That, and my natural tendency toward eccentricity, which is only enhanced by the Decadron's powerful side effects. It should be said here that having had both dex and methylprednisolone (Medrol), I can see a definite difference in the mental as well as physical effects of the 'roids. Medrol made me just a tad worried about things. I remember staring into the mirror one night and wondering if my gums were receding. Dex puts me more into overdrive, in a positive and focused way. I'm getting less sleep, but, hey, have you noticed that there are a lot more posts to this blog of late?

Speaking of which, I am promising you an interesting post next week about something else that has happened in my life, torn from today's headlines. It tuns
out that yours truly sort of knows someone famous, or that would probably be "infamous." A modern-day pirate, matey.

Aaaarrrghh! And I do mean aaaarrrghh (as opposed to aaaarrr), with all the frustration the word entails. Stay tuned.


Anonymous said...

I suspect that you're doing absolutely the right thing, but like the Mercury Astronauts, let's hope that you have the "right stuff".

The reason that I alluded to those men (there were no female astronauts in the US program at that time) is because Dr. Rai's report only included 9 patients such as you with relapsed AIHA.

Don't you just love having to make such decisions based on information gleaned from such small cohorts of people!

Personally, I have found this to be one of the most difficult aspects of dealing with treatment choices for my own brand of CLL.

Good luck,


David Arenson said...

I hear you about making decisions in the dark, or at least the haze. But I also know a couple of other things going in:

*This treatment worked like a charm last time.

*My latest FISH test shows no change in status -- that is, as far as we can read the fishy tea leaves, there is no reason to suspect that I have developed a new or meaner clonal population within the past year that will make me less responsive to treatment.

*I have responded quite well to the dex in terms of node reduction, another indicator that I am sensitive to treatment.

So I'll hold on to my helmet and get ready to blast off on Monday.

Jessica said...

Good luck on your next round RCD.
Thanks for sharing the details of your AIHA treatments here. I have been reading your blog and learned a great deal about CLL/AHIA from you.

My mom had it a couple of months ago. She had 3 low doses of cyclophosphamide (200mg each) and the standard Rituxan (once daily for 4 weeks). At that point her HGB stayed around 10, which was pretty good for her, she ever dropped all the way to 4.4.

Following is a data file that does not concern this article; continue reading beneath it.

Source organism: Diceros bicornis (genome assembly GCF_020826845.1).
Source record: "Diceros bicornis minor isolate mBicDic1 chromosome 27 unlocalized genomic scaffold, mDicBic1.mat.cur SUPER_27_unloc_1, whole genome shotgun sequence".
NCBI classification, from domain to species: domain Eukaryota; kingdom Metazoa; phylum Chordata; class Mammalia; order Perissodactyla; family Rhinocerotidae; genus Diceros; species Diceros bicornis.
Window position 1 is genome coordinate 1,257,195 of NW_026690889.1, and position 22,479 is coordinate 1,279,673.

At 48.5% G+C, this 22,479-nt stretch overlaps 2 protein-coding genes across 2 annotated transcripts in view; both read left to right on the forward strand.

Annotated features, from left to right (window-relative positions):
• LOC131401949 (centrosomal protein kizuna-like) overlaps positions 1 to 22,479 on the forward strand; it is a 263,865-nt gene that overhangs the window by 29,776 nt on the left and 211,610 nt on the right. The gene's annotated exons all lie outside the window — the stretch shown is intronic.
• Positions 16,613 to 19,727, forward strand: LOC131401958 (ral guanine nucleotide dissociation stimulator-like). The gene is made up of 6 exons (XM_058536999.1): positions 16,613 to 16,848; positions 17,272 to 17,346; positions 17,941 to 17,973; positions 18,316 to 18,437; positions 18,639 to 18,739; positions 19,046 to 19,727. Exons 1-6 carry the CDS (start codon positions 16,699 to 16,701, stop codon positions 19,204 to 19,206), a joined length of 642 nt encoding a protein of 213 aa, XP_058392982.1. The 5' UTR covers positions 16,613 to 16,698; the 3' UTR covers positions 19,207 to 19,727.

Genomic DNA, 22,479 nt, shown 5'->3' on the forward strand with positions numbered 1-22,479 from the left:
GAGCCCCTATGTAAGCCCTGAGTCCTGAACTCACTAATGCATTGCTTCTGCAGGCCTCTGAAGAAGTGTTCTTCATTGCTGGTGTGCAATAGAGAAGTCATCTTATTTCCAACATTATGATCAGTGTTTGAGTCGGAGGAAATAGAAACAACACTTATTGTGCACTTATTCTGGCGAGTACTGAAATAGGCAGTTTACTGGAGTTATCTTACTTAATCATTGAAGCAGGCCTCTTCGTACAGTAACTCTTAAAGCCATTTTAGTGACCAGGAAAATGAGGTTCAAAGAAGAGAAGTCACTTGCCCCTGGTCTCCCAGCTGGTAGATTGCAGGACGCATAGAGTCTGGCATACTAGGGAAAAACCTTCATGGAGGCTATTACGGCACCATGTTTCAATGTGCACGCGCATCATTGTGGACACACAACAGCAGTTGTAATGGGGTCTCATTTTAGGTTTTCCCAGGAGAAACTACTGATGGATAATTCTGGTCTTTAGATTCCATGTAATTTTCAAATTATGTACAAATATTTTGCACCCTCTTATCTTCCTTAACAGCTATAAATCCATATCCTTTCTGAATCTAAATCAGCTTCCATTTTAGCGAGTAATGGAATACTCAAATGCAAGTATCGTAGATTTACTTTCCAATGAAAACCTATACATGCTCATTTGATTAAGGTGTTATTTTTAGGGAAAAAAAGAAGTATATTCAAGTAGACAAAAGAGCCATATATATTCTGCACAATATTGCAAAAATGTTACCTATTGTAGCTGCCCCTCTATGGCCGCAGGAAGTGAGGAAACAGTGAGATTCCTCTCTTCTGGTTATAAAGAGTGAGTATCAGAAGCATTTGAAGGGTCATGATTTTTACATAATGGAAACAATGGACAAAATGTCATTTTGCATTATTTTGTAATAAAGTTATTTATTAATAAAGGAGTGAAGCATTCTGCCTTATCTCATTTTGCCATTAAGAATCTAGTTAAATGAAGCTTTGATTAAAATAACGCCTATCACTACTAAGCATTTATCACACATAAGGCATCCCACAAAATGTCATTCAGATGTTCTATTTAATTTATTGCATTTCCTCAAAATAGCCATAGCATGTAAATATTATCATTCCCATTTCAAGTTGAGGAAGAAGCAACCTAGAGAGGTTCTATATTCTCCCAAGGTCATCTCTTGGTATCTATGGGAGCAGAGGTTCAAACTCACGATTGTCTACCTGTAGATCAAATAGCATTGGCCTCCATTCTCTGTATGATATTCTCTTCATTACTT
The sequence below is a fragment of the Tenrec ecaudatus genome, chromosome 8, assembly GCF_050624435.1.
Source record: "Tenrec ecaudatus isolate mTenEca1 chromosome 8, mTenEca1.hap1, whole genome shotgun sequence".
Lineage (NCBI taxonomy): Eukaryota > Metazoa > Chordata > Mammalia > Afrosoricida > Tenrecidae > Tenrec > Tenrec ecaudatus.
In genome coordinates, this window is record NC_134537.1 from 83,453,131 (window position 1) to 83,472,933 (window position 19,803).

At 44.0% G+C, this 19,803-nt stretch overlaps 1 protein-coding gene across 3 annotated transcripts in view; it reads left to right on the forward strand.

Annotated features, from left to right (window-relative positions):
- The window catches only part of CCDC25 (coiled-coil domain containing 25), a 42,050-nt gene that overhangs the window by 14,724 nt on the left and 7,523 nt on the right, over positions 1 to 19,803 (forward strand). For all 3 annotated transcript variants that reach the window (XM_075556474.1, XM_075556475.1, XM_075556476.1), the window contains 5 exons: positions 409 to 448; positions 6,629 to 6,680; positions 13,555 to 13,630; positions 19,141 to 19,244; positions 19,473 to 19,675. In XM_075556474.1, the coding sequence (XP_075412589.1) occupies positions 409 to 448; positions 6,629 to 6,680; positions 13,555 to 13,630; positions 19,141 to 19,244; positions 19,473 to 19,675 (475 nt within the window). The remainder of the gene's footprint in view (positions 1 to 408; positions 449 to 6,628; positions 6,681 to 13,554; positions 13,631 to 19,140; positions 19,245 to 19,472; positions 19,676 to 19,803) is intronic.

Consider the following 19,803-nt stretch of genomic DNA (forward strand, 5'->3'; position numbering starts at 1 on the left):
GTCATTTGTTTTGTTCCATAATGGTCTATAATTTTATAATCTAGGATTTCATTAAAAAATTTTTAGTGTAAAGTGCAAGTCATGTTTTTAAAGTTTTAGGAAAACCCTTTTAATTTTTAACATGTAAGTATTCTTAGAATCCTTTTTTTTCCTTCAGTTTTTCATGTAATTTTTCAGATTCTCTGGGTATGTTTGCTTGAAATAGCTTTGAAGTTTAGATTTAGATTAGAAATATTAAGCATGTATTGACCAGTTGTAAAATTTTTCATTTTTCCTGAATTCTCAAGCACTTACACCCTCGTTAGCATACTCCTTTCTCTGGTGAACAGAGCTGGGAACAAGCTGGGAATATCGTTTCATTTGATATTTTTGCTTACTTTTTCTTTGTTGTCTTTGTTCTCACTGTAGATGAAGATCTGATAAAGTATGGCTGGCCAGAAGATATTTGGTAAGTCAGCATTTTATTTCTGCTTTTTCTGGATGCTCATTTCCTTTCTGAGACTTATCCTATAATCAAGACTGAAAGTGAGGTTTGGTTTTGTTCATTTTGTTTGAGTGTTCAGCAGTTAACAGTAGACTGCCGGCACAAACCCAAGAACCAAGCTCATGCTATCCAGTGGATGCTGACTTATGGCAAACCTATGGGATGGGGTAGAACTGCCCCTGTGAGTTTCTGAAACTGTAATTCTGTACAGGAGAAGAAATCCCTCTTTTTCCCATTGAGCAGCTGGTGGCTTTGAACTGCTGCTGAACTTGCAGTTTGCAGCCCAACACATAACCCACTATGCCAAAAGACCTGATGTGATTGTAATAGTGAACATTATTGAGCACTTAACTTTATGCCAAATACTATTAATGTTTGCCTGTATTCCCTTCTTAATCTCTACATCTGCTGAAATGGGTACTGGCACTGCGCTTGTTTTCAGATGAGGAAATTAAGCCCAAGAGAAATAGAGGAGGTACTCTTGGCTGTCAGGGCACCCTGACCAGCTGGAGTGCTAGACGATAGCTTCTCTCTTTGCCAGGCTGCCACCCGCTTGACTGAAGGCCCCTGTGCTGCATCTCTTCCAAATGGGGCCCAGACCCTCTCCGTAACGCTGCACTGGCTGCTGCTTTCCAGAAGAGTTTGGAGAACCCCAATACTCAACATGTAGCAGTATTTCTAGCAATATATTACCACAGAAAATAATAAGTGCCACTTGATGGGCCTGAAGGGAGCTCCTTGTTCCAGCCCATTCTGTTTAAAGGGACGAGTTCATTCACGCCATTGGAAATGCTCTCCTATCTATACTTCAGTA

On 12/30/08, she had anothr low dose cyclophosphamide 200mg with her HGB 10, then on 1/5/09, she had one more 200mg cyclophspamide that made her miserable, her HGB has been dropping since 1/5, to today's HGB 8.3.

We haven't figured out if her HGB dropping was caused by her 12/30/08 cyclophosphamide (6 - 10 days to take effect), or if she is really hemolyzing...

I heard that cyclophospamide could drive down the cell numbers. Did this happen to you each time you used it? Did it lower your HGB or PLT? How long did they take to come back to normal numbers?

Thanks a lot,

David Arenson said...


R-C(V)P treatment led to temporary neutropenia in my case; the neutrophils fell to around or below 500 at certain intervals after the treatment (about two weeks or so, if I recall correctly) and then quickly recovered.

I had the R+C together, once a month for three months, and the HGB and PLT continued to improve as time went on.

Cyclophopsphamide is not commonly given alone to treat AIHA; steroids and Rituxan are more typical lines of defense. Cyclosporin would be another option, as would infusions of IViG. Danazol may be worth looking into. There's splenectomy if worse comes to worse.

I am not an expert on cyclophosphamide but my sense is that HGB should improve, not go the other way (but this is really a question for the doctor).

A way to doublecheck whether your mom is hemolyzing now would be to test reticulocytes and haptoglobin, which would be high and low respectively if hemolysis is occurring.

All the best to you and your mom in dealing with this difficult beast.


Jessica said...


Thanks for your reply.

I had the R+C together, once a month for three months

What were the dosages you were using for that once a month treatment?

by the way, my mom has been on prednisone (25mg/day). She is diabetic, therefore it is harder for her to control her blood glucose while taking pred.


Anonymous said...